Notice of permit
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Regional or Local Number: PANP-001219
Notice is hereby given that pursuant to the provisions of section 74 of the Species at Risk Act permit no. PANP-001219 is issued.
Activity affecting the species is incidental to the carrying out of the activity
Kapasiwin LP is proposing to construct a new, year-round bungalow camp at the existing resort site in Prince Albert National Park, including the demolition and/or removal of existing buildings at the site and replacement of these structures with new buildings. The project will include activities associated with site preparation and construction, restoration and rehabilitation of the surrounding environment post-construction, and operation of the bungalow resort. The various components of the project will be undertaken in four phases over a period of up to ten years. During redevelopment of the resort, Kapasiwin will continue to operate during the summer season between the months of May and October. It is anticipated that project activities would commence during the fall of 2017. The removal of the current buildings will involve the destruction of known maternity roosting sites, considered residences for the little brown myotis. The destruction of residences is prohibited under s.33 of the Species at Risk Act.
Start Date: 2017-02-01 End Date: 2020-12-31
Issuing Authority: Parks Canada Agency
- Species at Risk Act
- Canada National Parks Act
Location of Activity (province, territory or ocean):
Alternatives: The existing infrastructure at Kapasiwin is outdated (the cottages are nearly 70 years old) and is at or near the end of its useful lifespan. For example, roof structures on many of the cottages show signs of rot, requiring the replacement of trusses, roof sheeting and shingles (which would also cause a disturbance to roosting bats). As such, there is a requirement to replace and renew all aspects of the resort. Due to external factors such as the cost of renovation and a lack of demand for the size and style of cottages currently available at Kapasiwin, as well as limited insurability of the resort and increasing risks and liability related to the safety of resort visitors, there is no feasible alternative to the resort’s replacement. Mitigations: Appropriate timing of tree removal and building demolition (i.e., during the winter months when bats are in torpor in hibernacula assumed to be off site) will ensure no bats are harmed during construction. Additionally, all buildings will be surveyed for the presence of bats prior to being salvaged or demolished. If bats are found, work will be stopped and park staff will be contacted for further direction. Bat boxes built to current specifications will be installed before bats return in the spring, providing roosting opportunities within the project footprint during the spring and summer months. Jeopardy to Survival or Recovery of the Species: The population and distribution objectives for the areas not yet affected by white-nose syndrome (which includes the park) is to maintain (and where feasible increase) the current level of the population. The project redevelopment includes the destruction of residences that are not limited in the area as the mature forest surrounding the site provides habitat and there are many other anthropogenic structures in the vicinity of the Waskesiu townsite. As well, the impact of loss of the residences will be reduced by the provision of bat houses on site. Therefore, this project will not impact the ability to achieve the population and distribution objectives outlined in the Recovery Strategy for little brown myotis and will not jeopardize survival or recovery of the species.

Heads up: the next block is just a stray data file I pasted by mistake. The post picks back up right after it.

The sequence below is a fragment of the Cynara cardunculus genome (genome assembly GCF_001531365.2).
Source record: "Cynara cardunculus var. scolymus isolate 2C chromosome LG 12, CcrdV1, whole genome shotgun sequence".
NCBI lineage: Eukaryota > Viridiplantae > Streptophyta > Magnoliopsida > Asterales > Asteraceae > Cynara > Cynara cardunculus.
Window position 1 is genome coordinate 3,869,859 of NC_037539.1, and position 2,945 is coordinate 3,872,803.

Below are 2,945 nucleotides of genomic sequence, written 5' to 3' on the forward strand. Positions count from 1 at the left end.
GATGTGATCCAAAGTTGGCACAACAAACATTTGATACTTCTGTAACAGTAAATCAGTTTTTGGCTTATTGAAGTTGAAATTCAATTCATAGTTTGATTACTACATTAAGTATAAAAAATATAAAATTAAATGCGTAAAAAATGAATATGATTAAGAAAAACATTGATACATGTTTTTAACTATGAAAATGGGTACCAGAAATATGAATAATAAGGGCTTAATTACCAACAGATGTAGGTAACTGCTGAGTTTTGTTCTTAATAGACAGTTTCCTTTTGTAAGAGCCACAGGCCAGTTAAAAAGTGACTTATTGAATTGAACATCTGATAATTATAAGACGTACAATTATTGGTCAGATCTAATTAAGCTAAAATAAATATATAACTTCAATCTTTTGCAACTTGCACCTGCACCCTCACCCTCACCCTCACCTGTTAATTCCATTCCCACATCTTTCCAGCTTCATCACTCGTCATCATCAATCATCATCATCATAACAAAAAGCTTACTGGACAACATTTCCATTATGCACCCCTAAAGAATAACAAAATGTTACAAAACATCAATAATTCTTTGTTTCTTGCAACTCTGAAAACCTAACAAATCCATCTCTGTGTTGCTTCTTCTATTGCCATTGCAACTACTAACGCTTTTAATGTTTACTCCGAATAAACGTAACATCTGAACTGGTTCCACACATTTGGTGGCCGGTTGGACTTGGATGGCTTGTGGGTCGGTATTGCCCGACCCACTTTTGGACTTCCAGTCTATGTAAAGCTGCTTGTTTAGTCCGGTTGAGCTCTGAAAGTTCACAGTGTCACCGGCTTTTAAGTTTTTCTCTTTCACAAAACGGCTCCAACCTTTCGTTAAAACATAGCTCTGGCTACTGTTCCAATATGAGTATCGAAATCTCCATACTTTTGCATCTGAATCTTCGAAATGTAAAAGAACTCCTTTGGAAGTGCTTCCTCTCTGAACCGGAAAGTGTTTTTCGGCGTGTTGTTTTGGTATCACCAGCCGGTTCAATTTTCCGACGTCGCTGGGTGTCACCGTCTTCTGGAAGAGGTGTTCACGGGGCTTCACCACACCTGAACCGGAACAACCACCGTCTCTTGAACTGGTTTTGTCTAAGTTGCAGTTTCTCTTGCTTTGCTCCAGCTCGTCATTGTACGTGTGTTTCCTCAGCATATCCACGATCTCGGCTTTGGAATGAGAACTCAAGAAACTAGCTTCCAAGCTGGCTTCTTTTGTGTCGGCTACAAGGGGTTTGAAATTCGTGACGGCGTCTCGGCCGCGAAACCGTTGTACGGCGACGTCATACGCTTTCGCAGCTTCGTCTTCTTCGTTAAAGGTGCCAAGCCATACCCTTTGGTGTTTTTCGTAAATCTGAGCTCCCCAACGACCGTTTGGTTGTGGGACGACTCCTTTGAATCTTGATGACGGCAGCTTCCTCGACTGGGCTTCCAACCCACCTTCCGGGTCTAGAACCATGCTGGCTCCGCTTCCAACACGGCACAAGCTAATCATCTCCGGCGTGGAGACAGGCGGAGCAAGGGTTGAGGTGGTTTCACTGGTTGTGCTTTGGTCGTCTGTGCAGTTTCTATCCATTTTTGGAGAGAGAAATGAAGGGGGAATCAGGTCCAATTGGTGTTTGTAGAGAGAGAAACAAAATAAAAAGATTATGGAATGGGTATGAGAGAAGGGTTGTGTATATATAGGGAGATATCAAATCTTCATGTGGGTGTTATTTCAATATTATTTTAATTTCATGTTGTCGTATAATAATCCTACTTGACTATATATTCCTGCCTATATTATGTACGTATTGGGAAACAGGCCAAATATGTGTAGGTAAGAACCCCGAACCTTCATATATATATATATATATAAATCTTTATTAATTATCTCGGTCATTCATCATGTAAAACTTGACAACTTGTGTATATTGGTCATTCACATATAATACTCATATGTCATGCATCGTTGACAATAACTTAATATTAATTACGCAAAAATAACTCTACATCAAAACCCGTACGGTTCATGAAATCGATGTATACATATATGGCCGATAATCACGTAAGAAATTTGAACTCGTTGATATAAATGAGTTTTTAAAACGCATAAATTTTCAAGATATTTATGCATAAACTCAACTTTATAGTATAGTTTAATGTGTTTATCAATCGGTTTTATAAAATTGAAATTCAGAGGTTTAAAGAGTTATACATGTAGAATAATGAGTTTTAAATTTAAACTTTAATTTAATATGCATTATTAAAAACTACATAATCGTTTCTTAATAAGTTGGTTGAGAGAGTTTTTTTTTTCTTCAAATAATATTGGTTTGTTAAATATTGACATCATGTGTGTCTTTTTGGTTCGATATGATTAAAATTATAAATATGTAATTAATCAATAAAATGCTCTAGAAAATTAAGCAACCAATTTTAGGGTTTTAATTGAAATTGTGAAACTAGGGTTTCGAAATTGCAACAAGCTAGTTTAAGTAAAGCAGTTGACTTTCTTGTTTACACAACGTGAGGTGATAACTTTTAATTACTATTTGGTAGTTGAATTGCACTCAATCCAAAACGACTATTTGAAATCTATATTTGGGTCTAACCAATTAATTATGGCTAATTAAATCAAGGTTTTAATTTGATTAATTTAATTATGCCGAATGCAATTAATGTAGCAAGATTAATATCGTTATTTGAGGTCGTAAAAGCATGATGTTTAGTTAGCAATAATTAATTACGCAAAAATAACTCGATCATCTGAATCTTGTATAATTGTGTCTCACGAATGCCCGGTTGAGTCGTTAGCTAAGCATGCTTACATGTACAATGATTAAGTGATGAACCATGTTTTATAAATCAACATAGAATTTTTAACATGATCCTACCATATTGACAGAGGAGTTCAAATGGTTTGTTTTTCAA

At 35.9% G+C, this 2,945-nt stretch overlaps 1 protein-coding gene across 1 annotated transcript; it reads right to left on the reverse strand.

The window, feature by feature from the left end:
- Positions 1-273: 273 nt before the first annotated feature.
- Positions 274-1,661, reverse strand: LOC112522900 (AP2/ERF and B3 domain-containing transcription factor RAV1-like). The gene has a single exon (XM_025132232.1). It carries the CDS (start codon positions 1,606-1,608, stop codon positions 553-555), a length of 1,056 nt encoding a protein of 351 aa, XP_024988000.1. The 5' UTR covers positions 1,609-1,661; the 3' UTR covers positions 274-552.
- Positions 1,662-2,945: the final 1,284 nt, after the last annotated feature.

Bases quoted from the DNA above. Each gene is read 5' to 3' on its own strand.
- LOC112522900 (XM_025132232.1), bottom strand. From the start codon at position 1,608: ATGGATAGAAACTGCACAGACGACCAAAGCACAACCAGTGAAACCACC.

Species Conservation and Management
Natural Resource Conservation
30 Victoria Street 3rd floor